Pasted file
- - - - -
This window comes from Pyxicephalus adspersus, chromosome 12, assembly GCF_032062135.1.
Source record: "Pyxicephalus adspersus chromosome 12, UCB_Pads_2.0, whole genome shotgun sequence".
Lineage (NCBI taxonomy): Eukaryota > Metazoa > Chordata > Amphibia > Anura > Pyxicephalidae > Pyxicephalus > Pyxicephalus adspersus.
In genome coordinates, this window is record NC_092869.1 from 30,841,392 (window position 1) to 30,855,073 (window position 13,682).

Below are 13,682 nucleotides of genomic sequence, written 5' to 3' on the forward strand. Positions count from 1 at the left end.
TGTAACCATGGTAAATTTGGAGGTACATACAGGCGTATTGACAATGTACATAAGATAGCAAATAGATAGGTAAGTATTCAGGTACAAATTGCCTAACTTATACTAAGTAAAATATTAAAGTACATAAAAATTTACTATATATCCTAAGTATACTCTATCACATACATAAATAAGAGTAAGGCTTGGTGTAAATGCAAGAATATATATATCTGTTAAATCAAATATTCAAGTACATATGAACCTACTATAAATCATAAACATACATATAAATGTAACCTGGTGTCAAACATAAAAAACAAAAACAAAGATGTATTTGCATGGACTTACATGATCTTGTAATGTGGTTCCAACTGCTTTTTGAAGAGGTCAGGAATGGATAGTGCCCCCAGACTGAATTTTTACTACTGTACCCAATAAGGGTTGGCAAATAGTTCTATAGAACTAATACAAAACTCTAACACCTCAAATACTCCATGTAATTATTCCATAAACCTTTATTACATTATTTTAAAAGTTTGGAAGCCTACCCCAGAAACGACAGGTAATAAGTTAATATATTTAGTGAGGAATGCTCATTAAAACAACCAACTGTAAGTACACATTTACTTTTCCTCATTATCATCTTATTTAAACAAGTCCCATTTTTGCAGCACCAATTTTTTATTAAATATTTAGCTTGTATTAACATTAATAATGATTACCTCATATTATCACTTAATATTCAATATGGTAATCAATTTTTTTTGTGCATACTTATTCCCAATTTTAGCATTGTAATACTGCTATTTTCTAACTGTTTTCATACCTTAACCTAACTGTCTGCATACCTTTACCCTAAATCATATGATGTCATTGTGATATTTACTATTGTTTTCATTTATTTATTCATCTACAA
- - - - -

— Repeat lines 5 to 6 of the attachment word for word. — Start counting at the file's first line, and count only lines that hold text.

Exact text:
Below are 13,682 nucleotides of genomic sequence, written 5' to 3' on the forward strand. Positions count from 1 at the left end.
TGTAACCATGGTAAATTTGGAGGTACATACAGGCGTATTGACAATGTACATAAGATAGCAAATAGATAGGTAAGTATTCAGGTACAAATTGCCTAACTTATACTAAGTAAAATATTAAAGTACATAAAAATTTACTATATATCCTAAGTATACTCTATCACATACATAAATAAGAGTAAGGCTTGGTGTAAATGCAAGAATATATATATCTGTTAAATCAAATATTCAAGTACATATGAACCTACTATAAATCATAAACATACATATAAATGTAACCTGGTGTCAAACATAAAAAACAAAAACAAAGATGTATTTGCATGGACTTACATGATCTTGTAATGTGGTTCCAACTGCTTTTTGAAGAGGTCAGGAATGGATAGTGCCCCCAGACTGAATTTTTACTACTGTACCCAATAAGGGTTGGCAAATAGTTCTATAGAACTAATACAAAACTCTAACACCTCAAATACTCCATGTAATTATTCCATAAACCTTTATTACATTATTTTAAAAGTTTGGAAGCCTACCCCAGAAACGACAGGTAATAAGTTAATATATTTAGTGAGGAATGCTCATTAAAACAACCAACTGTAAGTACACATTTACTTTTCCTCATTATCATCTTATTTAAACAAGTCCCATTTTTGCAGCACCAATTTTTTATTAAATATTTAGCTTGTATTAACATTAATAATGATTACCTCATATTATCACTTAATATTCAATATGGTAATCAATTTTTTTTGTGCATACTTATTCCCAATTTTAGCATTGTAATACTGCTATTTTCTAACTGTTTTCATACCTTAACCTAACTGTCTGCATACCTTTACCCTAAATCATATGATGTCATTGTGATATTTACTATTGTTTTCATTTATTTATTCATCTACAA